'Intense pain, hair loss and no taste - coronavirus has completely floored me'

ITV News West Country reporter Jacquie Bird.

Regular viewers may have noticed I haven’t been on screen for a little while. In fact, the last time I appeared live on ITV West Country was on Tuesday 22 December, when I was at a lovely nativity scene at a theatre in Bridport.

The reason I have been away for so long is because on that day, as I drove home from Dorset, I started to show symptoms of what I now know was coronavirus.

I’m not usually one to share personal stuff about myself, but I know over the past few months I have read a lot about Covid. Some of it has been unrelatable, some of it has been rubbish, still more has been terrifying, but a good proportion has really helped me feel like I am not alone. It has reassured me the things I’m feeling and am still suffering from are not just me being a bit pathetic. They are real. So, I thought I’d share a bit of my story, in the hope that it might help someone else who was feeling as scared as I have been...

I had had a bit of a headache that afternoon and as I drove home I started to feel as though I was coming down with a cold.

The next day the cold had definitely come in, I had a runny nose and I was a bit hoarse. If I talked for too long, it made me cough.

In myself, I felt absolutely fine, but suggested to my news editor it was probably best if I didn’t go out to interview anyone, because although I only coughed if I talked too much, I thought it might make interviewees feel a bit uncomfortable, particularly as I was doing a story about Covid. He agreed and suggested I got a test. 

That was to be the last time I left my house for nearly a month.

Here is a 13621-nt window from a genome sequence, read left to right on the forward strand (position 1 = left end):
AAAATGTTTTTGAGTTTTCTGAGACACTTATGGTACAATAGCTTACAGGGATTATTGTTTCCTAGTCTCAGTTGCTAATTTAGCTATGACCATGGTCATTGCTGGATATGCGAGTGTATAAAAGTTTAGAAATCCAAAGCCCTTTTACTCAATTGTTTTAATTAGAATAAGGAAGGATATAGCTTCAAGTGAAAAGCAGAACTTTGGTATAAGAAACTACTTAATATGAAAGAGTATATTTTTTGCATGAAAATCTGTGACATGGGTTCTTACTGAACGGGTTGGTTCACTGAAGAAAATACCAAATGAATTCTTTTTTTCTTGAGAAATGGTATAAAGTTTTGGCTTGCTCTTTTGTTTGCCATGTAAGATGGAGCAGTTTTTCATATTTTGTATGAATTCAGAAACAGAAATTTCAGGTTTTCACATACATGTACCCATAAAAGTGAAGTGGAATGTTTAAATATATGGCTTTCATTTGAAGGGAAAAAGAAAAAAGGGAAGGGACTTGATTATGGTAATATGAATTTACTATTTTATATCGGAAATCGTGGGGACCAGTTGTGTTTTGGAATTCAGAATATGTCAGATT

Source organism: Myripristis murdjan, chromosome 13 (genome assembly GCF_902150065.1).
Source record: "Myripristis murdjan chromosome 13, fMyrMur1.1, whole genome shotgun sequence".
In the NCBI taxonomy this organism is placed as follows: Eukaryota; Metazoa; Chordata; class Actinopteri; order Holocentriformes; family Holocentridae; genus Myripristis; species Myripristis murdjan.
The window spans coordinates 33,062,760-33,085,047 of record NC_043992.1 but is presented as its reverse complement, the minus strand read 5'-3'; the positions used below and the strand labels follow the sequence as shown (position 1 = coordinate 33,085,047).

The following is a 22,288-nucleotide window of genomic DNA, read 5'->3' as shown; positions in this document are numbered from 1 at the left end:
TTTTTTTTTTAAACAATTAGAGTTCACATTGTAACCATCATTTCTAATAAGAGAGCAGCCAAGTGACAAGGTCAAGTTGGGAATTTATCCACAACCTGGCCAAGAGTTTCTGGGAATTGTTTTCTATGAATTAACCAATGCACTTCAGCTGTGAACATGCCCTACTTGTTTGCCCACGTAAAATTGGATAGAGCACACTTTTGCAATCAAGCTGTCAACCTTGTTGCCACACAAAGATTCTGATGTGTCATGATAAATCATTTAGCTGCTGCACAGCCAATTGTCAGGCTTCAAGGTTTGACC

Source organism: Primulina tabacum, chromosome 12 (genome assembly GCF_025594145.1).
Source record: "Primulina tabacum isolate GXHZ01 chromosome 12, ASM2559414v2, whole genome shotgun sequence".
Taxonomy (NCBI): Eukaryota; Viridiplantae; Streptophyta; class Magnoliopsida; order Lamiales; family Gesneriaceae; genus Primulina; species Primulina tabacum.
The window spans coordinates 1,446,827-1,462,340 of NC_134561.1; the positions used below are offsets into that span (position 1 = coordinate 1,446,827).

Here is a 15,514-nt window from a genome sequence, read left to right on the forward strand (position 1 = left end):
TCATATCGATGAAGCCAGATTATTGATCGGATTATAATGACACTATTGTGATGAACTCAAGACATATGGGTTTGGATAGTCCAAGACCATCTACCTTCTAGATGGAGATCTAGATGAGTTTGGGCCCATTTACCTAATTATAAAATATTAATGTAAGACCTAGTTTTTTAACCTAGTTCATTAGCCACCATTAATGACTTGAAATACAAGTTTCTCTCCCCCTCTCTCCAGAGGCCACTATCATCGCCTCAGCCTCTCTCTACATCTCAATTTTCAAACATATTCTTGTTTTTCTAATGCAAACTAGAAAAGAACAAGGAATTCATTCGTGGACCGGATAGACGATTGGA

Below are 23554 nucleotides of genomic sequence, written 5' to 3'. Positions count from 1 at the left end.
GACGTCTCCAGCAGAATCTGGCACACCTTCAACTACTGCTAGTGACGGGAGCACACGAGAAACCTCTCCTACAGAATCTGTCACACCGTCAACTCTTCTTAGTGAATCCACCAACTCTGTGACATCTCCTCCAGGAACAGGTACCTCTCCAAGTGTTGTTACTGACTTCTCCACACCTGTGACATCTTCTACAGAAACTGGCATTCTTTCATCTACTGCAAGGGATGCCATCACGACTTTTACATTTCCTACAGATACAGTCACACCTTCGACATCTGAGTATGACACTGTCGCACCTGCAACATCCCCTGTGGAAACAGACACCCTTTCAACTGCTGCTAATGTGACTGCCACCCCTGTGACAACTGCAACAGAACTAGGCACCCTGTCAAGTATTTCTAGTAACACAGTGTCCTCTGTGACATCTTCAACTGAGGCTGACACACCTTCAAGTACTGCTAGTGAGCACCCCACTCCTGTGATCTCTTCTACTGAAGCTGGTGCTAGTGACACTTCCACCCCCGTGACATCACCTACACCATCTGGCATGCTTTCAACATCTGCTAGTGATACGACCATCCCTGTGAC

On Christmas Eve I was still full of cold but worked from home, feeling fine in myself.

Jacquie says the virus "completely floored" her.

My mum, who I haven’t seen in person since October, was coming to us for Christmas Day. I’d called her to tell her I’d taken a test, but I was convinced I just had a cold and it would come back negative. In the unlikely event it was positive, my mum would not be able to see me or my family and would have to spend Christmas Day on her own. That was the last thing we wanted.

Christmas Day arrived with still no notification from the NHS about my test result. My mum said she would come later in the day, but would sit outside in the car until my test result arrived. It was an annoyance really. I was still feeling ok, still full of cold, but nothing more.

We got ready for the day. My children opened their presents and we got Christmas lunch ready. At around midday I received a text. It didn’t really make any sense. It didn’t say I had tested positive, but it talked about keeping other people safe. Within seconds another text arrived which said I had tested positive. At the same time, the doorbell rang, my mum had arrived.

Among many tears we had to send my mum away.

Despite the fact Track and Trace did not ask me for details of anyone I had been in contact with during my last day at work, because we had followed all social distancing guidelines during both shoots during the day, I felt it was important to let everyone know.

So I contacted work, along with the cameramen I had worked with and I also called the interviewees I had seen on that day. It was emotionally exhausting. I felt terrible I had this illness and had potentially given it to other people, my colleagues, the interviewees and my family. That guilt stayed with me for a long time, despite the fact everyone I spoke to, those interviewees, my colleagues, everyone, couldn’t have been more kind and certainly didn’t blame me, but I blamed myself.